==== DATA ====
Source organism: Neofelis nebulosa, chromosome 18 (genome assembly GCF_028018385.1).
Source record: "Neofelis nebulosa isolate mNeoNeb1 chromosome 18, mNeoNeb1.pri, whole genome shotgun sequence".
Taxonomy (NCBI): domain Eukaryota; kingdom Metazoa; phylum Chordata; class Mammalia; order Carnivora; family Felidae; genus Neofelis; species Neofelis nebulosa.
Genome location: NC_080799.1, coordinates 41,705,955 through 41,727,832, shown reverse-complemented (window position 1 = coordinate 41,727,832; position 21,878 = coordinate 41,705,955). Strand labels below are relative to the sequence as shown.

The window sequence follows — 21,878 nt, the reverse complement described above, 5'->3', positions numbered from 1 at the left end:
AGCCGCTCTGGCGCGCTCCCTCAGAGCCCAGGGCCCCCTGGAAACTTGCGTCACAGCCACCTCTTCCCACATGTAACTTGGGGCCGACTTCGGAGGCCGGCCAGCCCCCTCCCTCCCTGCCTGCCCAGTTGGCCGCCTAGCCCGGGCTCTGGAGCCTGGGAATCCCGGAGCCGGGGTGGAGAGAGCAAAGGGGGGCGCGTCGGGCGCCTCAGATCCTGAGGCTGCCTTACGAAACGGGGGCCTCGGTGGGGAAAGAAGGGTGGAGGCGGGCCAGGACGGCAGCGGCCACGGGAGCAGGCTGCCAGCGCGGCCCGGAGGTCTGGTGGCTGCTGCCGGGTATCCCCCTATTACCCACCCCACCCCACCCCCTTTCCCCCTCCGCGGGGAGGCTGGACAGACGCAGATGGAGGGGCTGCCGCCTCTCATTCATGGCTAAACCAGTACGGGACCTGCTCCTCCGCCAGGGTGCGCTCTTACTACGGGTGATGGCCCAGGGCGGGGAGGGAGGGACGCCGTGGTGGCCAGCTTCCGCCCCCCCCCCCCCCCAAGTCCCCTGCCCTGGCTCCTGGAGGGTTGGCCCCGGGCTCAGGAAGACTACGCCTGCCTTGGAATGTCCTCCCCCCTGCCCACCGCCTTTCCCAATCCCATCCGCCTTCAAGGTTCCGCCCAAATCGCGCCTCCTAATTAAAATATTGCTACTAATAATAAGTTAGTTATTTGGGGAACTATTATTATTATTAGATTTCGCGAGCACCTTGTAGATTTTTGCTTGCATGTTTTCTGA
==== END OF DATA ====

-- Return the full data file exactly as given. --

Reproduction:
Source organism: Neofelis nebulosa, chromosome 18 (genome assembly GCF_028018385.1).
Source record: "Neofelis nebulosa isolate mNeoNeb1 chromosome 18, mNeoNeb1.pri, whole genome shotgun sequence".
Taxonomy (NCBI): domain Eukaryota; kingdom Metazoa; phylum Chordata; class Mammalia; order Carnivora; family Felidae; genus Neofelis; species Neofelis nebulosa.
Genome location: NC_080799.1, coordinates 41,705,955 through 41,727,832, shown reverse-complemented (window position 1 = coordinate 41,727,832; position 21,878 = coordinate 41,705,955). Strand labels below are relative to the sequence as shown.

The window sequence follows — 21,878 nt, the reverse complement described above, 5'->3', positions numbered from 1 at the left end:
AGCCGCTCTGGCGCGCTCCCTCAGAGCCCAGGGCCCCCTGGAAACTTGCGTCACAGCCACCTCTTCCCACATGTAACTTGGGGCCGACTTCGGAGGCCGGCCAGCCCCCTCCCTCCCTGCCTGCCCAGTTGGCCGCCTAGCCCGGGCTCTGGAGCCTGGGAATCCCGGAGCCGGGGTGGAGAGAGCAAAGGGGGGCGCGTCGGGCGCCTCAGATCCTGAGGCTGCCTTACGAAACGGGGGCCTCGGTGGGGAAAGAAGGGTGGAGGCGGGCCAGGACGGCAGCGGCCACGGGAGCAGGCTGCCAGCGCGGCCCGGAGGTCTGGTGGCTGCTGCCGGGTATCCCCCTATTACCCACCCCACCCCACCCCCTTTCCCCCTCCGCGGGGAGGCTGGACAGACGCAGATGGAGGGGCTGCCGCCTCTCATTCATGGCTAAACCAGTACGGGACCTGCTCCTCCGCCAGGGTGCGCTCTTACTACGGGTGATGGCCCAGGGCGGGGAGGGAGGGACGCCGTGGTGGCCAGCTTCCGCCCCCCCCCCCCCCCAAGTCCCCTGCCCTGGCTCCTGGAGGGTTGGCCCCGGGCTCAGGAAGACTACGCCTGCCTTGGAATGTCCTCCCCCCTGCCCACCGCCTTTCCCAATCCCATCCGCCTTCAAGGTTCCGCCCAAATCGCGCCTCCTAATTAAAATATTGCTACTAATAATAAGTTAGTTATTTGGGGAACTATTATTATTATTAGATTTCGCGAGCACCTTGTAGATTTTTGCTTGCATGTTTTCTGA